Amish made hardwood

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 Post subject: Stain and wood identificatiom
PostPosted: Mon Jul 04, 2016 7:37 pm 
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Hello,
I recently sanded the floors down in a bedroom, they are at least 50 year old boards, and I was hoping that someone could identify the type of wood that it is. I have a good feeling it is pine, but would like to verify with someone that knows more than me.
If it is pine I have read that staining them is a bad idea. Is this information correct, and is better to just go right to poly.
Image https://postimg.org/image/y40na1jpz/
(boards are not completely finished)
Thank you


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Amish made hardwood

 Post subject: Re: Stain and wood identificatiom
PostPosted: Tue Jul 05, 2016 8:32 pm 
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The floor does look like pine. I like to stain pine instead of having a yellow or orange colored floor. The stains that work best will be a combination of pigment and dye, if you use a solvent based stain. There are some good water-based dyes that have good color. Check Shermin-Williams water dyes.
Older finishes would have a brown color from the linseed oil varnishes. This color helps anchor the floor with the architecture. The yellow color of poly-urethane, which some people like, will show wear as dents fill with black dirt over time as the floor becomes embossed by foot traffic.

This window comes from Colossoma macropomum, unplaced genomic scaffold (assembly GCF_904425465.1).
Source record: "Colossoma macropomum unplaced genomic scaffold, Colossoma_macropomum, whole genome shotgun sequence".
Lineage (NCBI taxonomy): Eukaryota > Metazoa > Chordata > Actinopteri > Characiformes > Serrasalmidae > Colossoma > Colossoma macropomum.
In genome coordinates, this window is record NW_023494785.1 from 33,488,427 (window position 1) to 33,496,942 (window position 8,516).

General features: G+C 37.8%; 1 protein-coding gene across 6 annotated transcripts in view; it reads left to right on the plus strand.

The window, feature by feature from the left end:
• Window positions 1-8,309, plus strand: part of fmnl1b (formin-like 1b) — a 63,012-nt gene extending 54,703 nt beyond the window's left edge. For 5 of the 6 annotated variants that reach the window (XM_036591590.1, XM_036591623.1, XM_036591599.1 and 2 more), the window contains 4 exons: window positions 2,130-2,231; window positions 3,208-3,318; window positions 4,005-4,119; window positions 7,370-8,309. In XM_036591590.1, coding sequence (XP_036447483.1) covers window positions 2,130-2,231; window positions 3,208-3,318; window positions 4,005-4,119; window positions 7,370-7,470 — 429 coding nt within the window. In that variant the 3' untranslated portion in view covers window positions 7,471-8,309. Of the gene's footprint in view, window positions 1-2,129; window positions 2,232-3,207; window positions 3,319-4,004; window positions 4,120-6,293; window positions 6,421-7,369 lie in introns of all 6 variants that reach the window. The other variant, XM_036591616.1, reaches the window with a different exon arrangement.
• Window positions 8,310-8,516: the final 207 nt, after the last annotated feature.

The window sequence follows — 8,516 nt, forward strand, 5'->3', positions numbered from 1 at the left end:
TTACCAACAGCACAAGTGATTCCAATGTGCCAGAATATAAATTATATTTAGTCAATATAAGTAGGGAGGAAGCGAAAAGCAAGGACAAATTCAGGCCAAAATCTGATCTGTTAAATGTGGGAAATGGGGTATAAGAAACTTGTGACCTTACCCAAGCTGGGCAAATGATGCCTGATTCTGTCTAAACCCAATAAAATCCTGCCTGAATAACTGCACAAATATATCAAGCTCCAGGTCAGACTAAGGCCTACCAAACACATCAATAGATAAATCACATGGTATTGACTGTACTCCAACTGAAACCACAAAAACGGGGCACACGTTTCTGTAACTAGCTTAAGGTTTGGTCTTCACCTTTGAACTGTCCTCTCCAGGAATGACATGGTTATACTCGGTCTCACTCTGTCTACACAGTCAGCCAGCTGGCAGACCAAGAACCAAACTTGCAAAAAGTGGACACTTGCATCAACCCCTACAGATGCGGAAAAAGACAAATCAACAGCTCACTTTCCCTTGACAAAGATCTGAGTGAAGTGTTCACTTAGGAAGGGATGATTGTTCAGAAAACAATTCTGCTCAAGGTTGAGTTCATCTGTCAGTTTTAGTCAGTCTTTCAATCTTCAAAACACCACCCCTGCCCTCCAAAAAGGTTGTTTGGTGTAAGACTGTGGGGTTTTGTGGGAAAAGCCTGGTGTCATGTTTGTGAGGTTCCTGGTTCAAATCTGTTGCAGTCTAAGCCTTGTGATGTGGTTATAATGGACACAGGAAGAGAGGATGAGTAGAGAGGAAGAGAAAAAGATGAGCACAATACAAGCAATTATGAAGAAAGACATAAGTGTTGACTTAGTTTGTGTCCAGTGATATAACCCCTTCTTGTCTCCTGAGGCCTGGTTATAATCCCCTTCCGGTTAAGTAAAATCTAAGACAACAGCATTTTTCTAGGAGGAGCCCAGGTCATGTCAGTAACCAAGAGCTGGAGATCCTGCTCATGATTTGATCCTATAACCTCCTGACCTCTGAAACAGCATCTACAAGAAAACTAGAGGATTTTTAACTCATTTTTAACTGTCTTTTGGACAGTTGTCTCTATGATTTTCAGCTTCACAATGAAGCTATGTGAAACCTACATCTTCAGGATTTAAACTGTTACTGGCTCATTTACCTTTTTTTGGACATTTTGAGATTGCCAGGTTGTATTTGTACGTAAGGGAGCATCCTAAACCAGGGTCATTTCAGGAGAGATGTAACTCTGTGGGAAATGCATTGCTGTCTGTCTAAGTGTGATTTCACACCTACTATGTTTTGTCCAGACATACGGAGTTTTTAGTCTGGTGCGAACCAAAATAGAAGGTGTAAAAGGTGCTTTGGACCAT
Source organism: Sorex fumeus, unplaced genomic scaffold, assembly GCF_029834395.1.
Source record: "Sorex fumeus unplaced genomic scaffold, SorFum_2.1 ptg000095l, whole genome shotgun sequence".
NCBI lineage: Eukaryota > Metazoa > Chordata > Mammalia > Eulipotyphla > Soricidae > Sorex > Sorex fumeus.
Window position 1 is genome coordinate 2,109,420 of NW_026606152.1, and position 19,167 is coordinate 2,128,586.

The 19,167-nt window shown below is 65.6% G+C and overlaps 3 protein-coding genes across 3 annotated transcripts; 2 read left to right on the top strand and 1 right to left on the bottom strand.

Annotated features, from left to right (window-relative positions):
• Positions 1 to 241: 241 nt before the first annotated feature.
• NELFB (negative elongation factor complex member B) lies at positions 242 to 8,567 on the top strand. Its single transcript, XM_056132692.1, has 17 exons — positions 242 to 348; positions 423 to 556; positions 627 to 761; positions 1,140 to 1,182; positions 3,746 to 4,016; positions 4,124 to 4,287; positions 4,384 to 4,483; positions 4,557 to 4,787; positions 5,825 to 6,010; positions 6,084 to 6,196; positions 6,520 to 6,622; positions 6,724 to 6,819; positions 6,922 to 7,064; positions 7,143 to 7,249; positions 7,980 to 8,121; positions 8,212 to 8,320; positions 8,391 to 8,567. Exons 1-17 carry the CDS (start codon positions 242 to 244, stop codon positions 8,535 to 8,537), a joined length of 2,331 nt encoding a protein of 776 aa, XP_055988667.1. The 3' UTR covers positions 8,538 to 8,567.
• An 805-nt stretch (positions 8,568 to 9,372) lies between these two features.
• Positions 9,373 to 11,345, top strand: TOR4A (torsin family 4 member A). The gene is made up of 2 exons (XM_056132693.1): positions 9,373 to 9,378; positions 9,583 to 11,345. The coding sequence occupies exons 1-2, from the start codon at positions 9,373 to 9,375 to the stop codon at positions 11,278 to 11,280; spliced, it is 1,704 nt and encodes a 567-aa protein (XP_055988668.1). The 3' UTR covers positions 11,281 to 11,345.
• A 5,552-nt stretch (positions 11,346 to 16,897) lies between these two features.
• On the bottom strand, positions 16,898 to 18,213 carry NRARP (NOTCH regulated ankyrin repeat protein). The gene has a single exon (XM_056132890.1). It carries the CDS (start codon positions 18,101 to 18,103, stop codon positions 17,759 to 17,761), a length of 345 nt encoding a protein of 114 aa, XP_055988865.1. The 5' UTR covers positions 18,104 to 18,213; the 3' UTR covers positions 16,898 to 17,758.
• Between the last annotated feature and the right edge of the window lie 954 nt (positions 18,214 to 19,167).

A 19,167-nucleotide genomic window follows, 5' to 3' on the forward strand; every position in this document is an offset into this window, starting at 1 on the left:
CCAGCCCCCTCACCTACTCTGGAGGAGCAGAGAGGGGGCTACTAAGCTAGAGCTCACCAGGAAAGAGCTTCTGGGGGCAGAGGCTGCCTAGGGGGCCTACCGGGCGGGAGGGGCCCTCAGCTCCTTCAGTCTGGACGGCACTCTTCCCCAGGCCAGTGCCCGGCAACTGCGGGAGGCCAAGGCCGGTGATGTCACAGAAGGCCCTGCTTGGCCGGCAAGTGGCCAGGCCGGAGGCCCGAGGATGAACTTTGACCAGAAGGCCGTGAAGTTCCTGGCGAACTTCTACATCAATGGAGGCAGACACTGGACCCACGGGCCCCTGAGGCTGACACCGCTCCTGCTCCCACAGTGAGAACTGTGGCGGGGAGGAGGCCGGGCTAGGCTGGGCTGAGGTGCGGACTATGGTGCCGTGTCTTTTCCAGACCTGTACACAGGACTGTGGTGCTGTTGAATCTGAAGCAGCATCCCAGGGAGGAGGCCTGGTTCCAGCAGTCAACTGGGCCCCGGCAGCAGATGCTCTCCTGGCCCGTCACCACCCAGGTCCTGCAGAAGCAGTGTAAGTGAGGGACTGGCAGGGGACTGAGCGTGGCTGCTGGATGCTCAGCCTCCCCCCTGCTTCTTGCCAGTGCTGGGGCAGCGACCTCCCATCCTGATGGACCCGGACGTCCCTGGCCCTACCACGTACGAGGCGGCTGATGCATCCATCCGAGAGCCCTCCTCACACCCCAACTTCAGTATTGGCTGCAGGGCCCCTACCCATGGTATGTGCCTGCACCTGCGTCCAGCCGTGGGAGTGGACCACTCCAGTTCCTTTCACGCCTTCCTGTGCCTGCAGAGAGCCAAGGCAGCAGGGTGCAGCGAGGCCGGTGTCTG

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 Post subject: Re: Stain and wood identificatiom
PostPosted: Mon Jul 18, 2016 4:11 pm 
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It definitely looks like pine, and you'll know for certain when you sand it. Pine has a very strong scent when sanded. We've had beautiful results, sanding and refinishing very old pine flooring. The key to getting the stain to absorb evenly is a method called "water-popping." After the sanding is completed, the floor is vacuumed and a water mist is applied; running parallel to the boards, wipe the misted water from one end of the room to the other (board by board). Water popping is an excellent way to open the grains of the wood planks, allowing for your stain to penetrate. We have successfully used miniwax oil-based penetrating stain when refinishing old pine flooring. Just make sure the water-popped floor is completely dry before applying any stain and always work your way out of a room, making sure you're not walking on the damp floor.


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